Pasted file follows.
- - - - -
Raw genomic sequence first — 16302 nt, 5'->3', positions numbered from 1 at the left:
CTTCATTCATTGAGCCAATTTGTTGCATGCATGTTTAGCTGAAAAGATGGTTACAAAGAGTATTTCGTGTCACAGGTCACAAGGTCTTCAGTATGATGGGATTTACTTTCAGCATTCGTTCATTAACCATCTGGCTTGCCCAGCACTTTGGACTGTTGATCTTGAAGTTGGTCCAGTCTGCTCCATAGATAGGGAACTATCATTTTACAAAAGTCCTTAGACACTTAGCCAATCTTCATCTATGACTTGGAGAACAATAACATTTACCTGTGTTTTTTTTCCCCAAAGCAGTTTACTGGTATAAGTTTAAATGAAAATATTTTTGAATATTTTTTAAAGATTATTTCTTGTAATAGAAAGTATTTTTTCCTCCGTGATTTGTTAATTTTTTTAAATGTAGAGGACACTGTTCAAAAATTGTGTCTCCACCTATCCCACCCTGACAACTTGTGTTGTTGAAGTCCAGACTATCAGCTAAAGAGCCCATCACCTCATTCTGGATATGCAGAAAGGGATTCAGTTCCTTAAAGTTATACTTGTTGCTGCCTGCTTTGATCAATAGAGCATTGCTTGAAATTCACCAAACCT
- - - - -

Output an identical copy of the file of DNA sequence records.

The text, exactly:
Raw genomic sequence first — 16302 nt, 5'->3', positions numbered from 1 at the left:
CTTCATTCATTGAGCCAATTTGTTGCATGCATGTTTAGCTGAAAAGATGGTTACAAAGAGTATTTCGTGTCACAGGTCACAAGGTCTTCAGTATGATGGGATTTACTTTCAGCATTCGTTCATTAACCATCTGGCTTGCCCAGCACTTTGGACTGTTGATCTTGAAGTTGGTCCAGTCTGCTCCATAGATAGGGAACTATCATTTTACAAAAGTCCTTAGACACTTAGCCAATCTTCATCTATGACTTGGAGAACAATAACATTTACCTGTGTTTTTTTTCCCCAAAGCAGTTTACTGGTATAAGTTTAAATGAAAATATTTTTGAATATTTTTTAAAGATTATTTCTTGTAATAGAAAGTATTTTTTCCTCCGTGATTTGTTAATTTTTTTAAATGTAGAGGACACTGTTCAAAAATTGTGTCTCCACCTATCCCACCCTGACAACTTGTGTTGTTGAAGTCCAGACTATCAGCTAAAGAGCCCATCACCTCATTCTGGATATGCAGAAAGGGATTCAGTTCCTTAAAGTTATACTTGTTGCTGCCTGCTTTGATCAATAGAGCATTGCTTGAAATTCACCAAACCT